New Jersey Gov. Jon Corzine, along with state and local officials, yesterday touted legislation that would allow $2.5 billion of borrowing for school construction, with a portion of the state's income tax receipts backing the proposed bonding.

Assembly members Albert Coutinho and Grace Spencer, both Democrats, last week filed a bill that would allow the New Jersey Development Authority, which sells debt on behalf of the New Jersey Schools Development Authority, to increase its borrowing capacity for school infrastructure by $2.5 billion. The borrowing would allow the Corzine administration to meet a court mandate requiring the state to allocate additional funds for school construction projects in 31 special districts called Abbott districts.

The governor, also a Democrat, plans to borrow that amount, yet critics say the state should finance school development on a pay-as-you-go basis or place the borrowing plan on the November ballot for voter approval.

After visiting the Oliver Street Elementary School in downtown Newark, a school that was built in 1873 and last underwent renovations in 1922, the governor addressed questions from reporters regarding his plan to borrow the $2.5 billion. Corzine stressed that making annual cash appropriations for school infrastructure, as opposed to borrowing the money, would put stress on the state's already tight budget. Lawmakers are currently working on a $33.5 billion budget for fiscal 2009, which begins July 1, a plan that includes $3.2 billion of cuts to bring expenditures in line with revenues.

"Pay-as-you-go is only going to require that you have to cut expenditures from some place else if you're going to limit what your spending is," Corzine said. "We may very well have to move into that kind of proposal if this is forced onto a ballot and voters turn it down. And then it will be a choice of whether we raise taxes or crowd out something else in the budget which will be very, very hard for the public to understand when it's their program."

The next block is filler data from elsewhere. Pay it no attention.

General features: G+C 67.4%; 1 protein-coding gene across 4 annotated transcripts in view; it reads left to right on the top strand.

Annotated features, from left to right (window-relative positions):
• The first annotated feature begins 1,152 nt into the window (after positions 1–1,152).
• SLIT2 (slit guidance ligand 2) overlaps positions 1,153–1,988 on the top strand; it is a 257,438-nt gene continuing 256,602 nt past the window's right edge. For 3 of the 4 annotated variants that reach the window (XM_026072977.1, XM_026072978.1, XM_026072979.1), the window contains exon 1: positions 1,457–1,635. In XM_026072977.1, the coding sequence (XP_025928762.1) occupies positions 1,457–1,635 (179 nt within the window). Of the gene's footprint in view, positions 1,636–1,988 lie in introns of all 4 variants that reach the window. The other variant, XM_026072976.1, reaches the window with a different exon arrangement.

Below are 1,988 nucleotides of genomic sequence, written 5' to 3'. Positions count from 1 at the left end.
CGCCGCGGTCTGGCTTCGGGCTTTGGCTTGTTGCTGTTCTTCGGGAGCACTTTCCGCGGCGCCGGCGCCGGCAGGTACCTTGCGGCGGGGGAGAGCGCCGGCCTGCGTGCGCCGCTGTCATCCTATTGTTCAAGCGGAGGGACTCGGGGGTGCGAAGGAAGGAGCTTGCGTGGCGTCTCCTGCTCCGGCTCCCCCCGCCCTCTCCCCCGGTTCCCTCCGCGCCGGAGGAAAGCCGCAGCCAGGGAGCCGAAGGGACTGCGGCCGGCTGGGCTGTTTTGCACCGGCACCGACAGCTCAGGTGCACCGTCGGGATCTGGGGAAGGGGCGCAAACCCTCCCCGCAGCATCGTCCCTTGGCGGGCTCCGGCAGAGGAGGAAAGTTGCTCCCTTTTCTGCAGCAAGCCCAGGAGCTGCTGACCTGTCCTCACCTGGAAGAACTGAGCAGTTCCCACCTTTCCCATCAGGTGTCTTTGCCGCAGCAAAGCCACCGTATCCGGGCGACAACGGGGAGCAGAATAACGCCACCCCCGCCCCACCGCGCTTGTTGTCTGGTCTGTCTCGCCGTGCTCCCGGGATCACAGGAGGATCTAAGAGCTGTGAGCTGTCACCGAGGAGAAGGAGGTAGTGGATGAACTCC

Sen. Leonard Lance, R-Warren and Hunterdon, the GOP's senate budget officer, said he prefers that the state evaluate financing school construction through annual appropriations, rather than selling bonds. In addition, the Republican Senator is the co-sponsor with Sen. Raymond Lesniak, D-Union, on a measure that would require that all state borrowing that does not have a dedicated revenue stream, be placed in a referendum.

"I believe that the school construction bond issue should go to the people for their approval," Lance told The Bond Buyer. "I don't want to issue any more debt without voter approval."

Yet Corzine yesterday said that while he is in favor of reducing the state's bonding overall and decreasing the state's dependency on borrowing, it is the best way meet the court's order to fund school construction and fill immediate infrastructure needs. The $2.5 billion raised by borrowing would complete 27 deferred projects and take on another 20 new projects to their full completion, he said. Meanwhile, New Jersey has $32 billion of outstanding debt and debt service costs will take up 8% of the fiscal 2009 budget.

In addition, the governor said the proposed bonding is just a portion of what the Garden State needs overall to upgrade aging school buildings, with the administration pegging those costs between $12 billion to $20 billion. Heading to the municipal bond market would also generate immediate funds to help spur the state's economy, with construction jobs benefiting from the potential $2.5 billion issuance.

"We're taking a small step; it's incremental," Corzine said. "There's estimates anywhere from $12 billion to $20 billion of queued up projects. We're talking about $2.5 billion. We need to get started and it is extremely important to get started at a time of economic recession. We're seeing our unemployment rise, the construction industry is on its back."


Subscribe Now

Independent and authoritative analysis and perspective for the bond buying industry.

14-Day Free Trial

No credit card required. Complete access to articles, breaking news and industry data.